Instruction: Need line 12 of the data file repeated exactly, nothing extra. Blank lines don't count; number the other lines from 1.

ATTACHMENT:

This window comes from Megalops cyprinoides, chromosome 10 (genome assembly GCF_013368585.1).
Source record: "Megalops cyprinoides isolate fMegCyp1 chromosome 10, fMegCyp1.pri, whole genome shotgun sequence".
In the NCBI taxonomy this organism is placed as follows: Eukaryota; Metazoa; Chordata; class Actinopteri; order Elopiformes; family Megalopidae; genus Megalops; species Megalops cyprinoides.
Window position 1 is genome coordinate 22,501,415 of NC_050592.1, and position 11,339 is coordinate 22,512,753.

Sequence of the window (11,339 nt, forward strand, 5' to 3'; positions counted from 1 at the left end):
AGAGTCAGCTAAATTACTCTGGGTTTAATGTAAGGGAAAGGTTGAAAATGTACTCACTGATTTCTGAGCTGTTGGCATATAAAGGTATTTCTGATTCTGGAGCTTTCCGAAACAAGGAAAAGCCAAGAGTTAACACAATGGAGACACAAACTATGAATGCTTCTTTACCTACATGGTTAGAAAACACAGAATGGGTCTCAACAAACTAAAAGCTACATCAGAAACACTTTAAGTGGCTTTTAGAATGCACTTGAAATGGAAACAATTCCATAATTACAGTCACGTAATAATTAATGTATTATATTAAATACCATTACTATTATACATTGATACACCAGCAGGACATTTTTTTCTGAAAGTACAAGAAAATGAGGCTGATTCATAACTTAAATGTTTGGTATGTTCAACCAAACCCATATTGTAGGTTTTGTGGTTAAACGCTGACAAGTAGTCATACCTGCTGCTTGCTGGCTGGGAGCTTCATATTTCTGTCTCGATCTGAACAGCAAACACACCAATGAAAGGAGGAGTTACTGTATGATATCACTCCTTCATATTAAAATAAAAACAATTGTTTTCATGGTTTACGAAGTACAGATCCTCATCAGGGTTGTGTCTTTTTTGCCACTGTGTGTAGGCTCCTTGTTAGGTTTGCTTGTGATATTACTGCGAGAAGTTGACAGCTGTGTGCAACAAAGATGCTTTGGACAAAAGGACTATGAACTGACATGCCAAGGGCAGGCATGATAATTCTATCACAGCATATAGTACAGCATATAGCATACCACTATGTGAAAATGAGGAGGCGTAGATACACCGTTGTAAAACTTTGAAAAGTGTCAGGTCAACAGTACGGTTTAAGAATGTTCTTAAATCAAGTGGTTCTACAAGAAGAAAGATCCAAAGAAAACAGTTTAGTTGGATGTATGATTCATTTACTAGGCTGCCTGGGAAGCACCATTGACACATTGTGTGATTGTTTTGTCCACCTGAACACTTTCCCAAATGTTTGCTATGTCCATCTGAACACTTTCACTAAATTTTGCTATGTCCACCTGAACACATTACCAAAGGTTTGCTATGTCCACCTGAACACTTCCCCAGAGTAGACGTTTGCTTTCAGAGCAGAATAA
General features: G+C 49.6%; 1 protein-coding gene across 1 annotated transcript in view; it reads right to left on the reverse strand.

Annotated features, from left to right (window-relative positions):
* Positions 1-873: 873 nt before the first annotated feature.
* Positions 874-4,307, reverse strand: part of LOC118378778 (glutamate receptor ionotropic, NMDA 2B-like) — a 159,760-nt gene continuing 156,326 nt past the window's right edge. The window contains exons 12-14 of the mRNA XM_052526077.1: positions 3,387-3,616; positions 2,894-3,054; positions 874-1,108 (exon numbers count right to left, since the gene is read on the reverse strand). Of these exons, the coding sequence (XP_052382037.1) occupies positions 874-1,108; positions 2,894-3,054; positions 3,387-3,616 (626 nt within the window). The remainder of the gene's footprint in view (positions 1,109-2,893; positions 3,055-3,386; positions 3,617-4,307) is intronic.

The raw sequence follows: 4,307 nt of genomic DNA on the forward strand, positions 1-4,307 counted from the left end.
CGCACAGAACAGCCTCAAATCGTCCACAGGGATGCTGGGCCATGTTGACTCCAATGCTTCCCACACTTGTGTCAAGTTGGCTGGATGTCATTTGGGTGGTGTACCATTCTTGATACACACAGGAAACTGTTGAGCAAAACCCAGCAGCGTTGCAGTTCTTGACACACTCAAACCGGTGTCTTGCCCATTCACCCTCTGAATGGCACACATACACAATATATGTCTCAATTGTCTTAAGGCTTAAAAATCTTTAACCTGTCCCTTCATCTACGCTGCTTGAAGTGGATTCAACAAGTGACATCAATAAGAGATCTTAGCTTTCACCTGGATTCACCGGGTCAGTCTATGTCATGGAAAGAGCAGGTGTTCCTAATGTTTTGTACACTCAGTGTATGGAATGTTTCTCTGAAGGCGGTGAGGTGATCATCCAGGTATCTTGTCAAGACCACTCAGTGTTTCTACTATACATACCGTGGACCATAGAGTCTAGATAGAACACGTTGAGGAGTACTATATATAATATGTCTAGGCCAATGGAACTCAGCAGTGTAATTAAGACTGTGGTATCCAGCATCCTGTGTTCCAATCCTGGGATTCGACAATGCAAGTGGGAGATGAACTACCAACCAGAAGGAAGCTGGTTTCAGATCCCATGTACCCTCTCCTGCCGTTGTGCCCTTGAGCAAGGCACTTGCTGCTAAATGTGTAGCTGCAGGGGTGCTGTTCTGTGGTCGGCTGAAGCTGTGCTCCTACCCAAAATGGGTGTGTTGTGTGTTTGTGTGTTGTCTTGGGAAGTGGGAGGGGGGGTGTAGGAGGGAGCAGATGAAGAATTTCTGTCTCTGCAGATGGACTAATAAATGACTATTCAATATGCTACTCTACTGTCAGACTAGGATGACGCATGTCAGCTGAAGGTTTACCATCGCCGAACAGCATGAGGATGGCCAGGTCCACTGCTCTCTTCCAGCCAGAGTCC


CGCACAGAACAGCCTCAAATCGTCCACAGGGATGCTGGGCCATGTTGACTCCAATGCTTCCCACACTTGTGTCAAGTTGGCTGGATGTCATTTGGGTGGTGTACCATTCTTGATACACACAGGAAACTGTTGAGCAAAACCCAGCAGCGTTGCAGTTCTTGACACACTCAAACCGGTGTCTTGCCCATTCACCCTCTGAATGGCACACATACACAATATATGTCTCAATTGTCTTAAGGCTTAAAAATCTTTAACCTGTCCCTTCATCTACGCTGCTTGAAGTGGATTCAACAAGTGACATCAATAAGAGATCTTAGCTTTCACCTGGATTCACCGGGTCAGTCTATGTCATGGAAAGAGCAGGTGTTCCTAATGTTTTGTACACTCAGTGTATGGAATGTTTCTCTGAAGGCGGTGAGGTGATCATCCAGGTATCTTGTCAAGACCACTCAGTGTTTCTACTATACATACCGTGGACCATAGAGTCTAGATAGAACACGTTGAGGAGTACTATATATAATATGTCTAGGCCAATGGAACTCAGCAGTGTAATTAAGACTGTGGTATCCAGCATCCTGTGTTCCAATCCTGGGATTCGACAATGCAAGTGGGAGATGAACTACCAACCAGAAGGAAGCTGGTTTCAGATCCCATGTACCCTCTCCTGCCGTTGTGCCCTTGAGCAAGGCACTTGCTGCTAAATGTGTAGCTGCAGGGGTGCTGTTCTGTGGTCGGCTGAAGCTGTGCTCCTACCCAAAATGGGTGTGTTGTGTGTTTGTGTGTTGTCTTGGGAAGTGGGAGGGGGGGTGTAGGAGGGAGCAGATGAAGAATTTCTGTCTCTGCAGATGGACTAATAAATGACTATTCAATATGCTACTCTACTGTCAGACTAGGATGACGCATGTCAGCTGAAGGTTTACCATCGCCGAACAGCATGAGGATGGCCAGGTCCACTGCTCTCTTCCAGCCAGAGTCC